Personal Finance

About 14,000 recalled IRS employees haven't come to work this week amid the shutdown

Key Points
  • The IRS released its contingency plan, ordering 46,052 staffers to return to work through the shutdown.
  • Tax season begins Monday.
Demonstrator hold signs during a protest rally by government workers and concerned citizens against the government shutdown on Friday, January 11, 2019 at Post Office Square near the Federal building, headquarters for the EPA and IRS in Boston.

Thousands of recalled employees at the IRS missed work this week, despite being summoned back to work amid the partial federal shutdown.

As many as 14,000 staffers at the tax agency did not come into the office, CNBC has confirmed.

A number of employees have received permission from their managers to miss work, citing financial hardship.

News of the absences arrives a week after the IRS released its contingency plan for the tax filing season, which begins on Monday, Jan. 28. The agency called for more than half of its staff — roughly 46,000 people — to return to work.

President Donald Trump and lawmakers on Friday reached a deal to fund the government for at least three weeks, ending the longest government funding lapse on record.

"After a month with no pay, real hardship does exist for IRS employees, including not having the money needed to get back and forth to work or to pay for the child care necessary to return to work right now," said Tony Reardon, president of the National Treasury Employees Union.

"The longer employees go without pay, more face financial hardships," he said.

The IRS did not immediately return calls for comment.

Given the shutdown, expect to experience hiccups as you prepare to submit your tax return.

For instance, live customer service via phone isn't available, but the IRS has said it will add workers to cover the lines. You can expect lengthier wait times if you're calling with questions.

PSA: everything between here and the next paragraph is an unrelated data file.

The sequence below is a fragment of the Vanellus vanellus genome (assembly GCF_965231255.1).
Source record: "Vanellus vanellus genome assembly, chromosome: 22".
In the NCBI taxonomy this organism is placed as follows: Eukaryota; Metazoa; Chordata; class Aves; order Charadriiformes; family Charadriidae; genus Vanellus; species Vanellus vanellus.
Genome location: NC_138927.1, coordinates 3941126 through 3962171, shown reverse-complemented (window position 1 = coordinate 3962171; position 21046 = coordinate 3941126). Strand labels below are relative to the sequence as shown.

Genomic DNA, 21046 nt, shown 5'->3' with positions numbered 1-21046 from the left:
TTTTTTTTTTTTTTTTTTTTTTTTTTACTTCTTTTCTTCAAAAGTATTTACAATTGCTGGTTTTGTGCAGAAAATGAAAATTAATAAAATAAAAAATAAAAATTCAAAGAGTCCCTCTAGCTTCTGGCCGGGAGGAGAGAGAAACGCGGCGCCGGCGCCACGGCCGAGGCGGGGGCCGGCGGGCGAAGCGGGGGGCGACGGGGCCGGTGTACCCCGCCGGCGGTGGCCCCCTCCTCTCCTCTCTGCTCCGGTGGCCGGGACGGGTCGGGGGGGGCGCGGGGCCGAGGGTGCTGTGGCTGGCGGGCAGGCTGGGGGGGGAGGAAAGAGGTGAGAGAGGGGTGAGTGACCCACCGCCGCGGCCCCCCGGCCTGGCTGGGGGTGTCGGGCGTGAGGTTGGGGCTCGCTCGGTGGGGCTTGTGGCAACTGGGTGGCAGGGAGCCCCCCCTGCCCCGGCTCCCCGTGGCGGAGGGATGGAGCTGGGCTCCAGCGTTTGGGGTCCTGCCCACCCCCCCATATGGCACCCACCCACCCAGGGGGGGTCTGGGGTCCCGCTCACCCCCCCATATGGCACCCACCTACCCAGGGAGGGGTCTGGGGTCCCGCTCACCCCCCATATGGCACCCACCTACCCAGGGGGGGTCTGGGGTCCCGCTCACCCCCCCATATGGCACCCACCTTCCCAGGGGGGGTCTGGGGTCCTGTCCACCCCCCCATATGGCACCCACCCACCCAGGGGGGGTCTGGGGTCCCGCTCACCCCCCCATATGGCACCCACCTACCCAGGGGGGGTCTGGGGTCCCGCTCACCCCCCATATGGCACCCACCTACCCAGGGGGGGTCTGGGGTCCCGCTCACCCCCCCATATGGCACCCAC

Further, taxpayer assistance centers are closed during the shutdown. That means you won't be able to get any help in person.

Here's what else you should know.

Get in line

DreamPictures | Getty Images

Many taxpayers, millions in fact, submit their returns as soon as they can. These households often need their refunds to pay down debt.

Last year, the IRS began accepting returns on Jan. 29.

By Feb. 2 — the end of that week — the agency received 18.3 million returns and processed 6.1 million refunds, with an average refund check of $2,035.

In all, the IRS received 154.4 million returns by Nov. 23 of last year, the most recent date available, and issued an average refund of $2,899.

"If you have a simple return, why wait?" said Ed Slott, CPA and founder of Ed Slott and Co. in Rockville Centre, New York.

"At least file and get in the queue," he said. "Get your place on line."

Changes ahead

Treasury announces new 1040 post card sized tax form
U.S. Treasury

This latest shutdown is taking place at a busy time for the IRS, accountants and filers.

This filing season marks the first under the Tax Cuts and Jobs Act — an overhaul of the tax code that went into effect at the beginning of 2018.

Last year, the new tax code roughly doubled the standard deduction to $12,000 for singles and $24,000 for married couples filing jointly. The law also limited a number of itemized deductions, including placing a $10,000 limit on the amount of state and local taxes filers can deduct.

You will also be dealing with new tax forms, as the Form 1040 has been shrunken to the size of a postcard. You will still need to work through pages of schedules to calculate other tax breaks.

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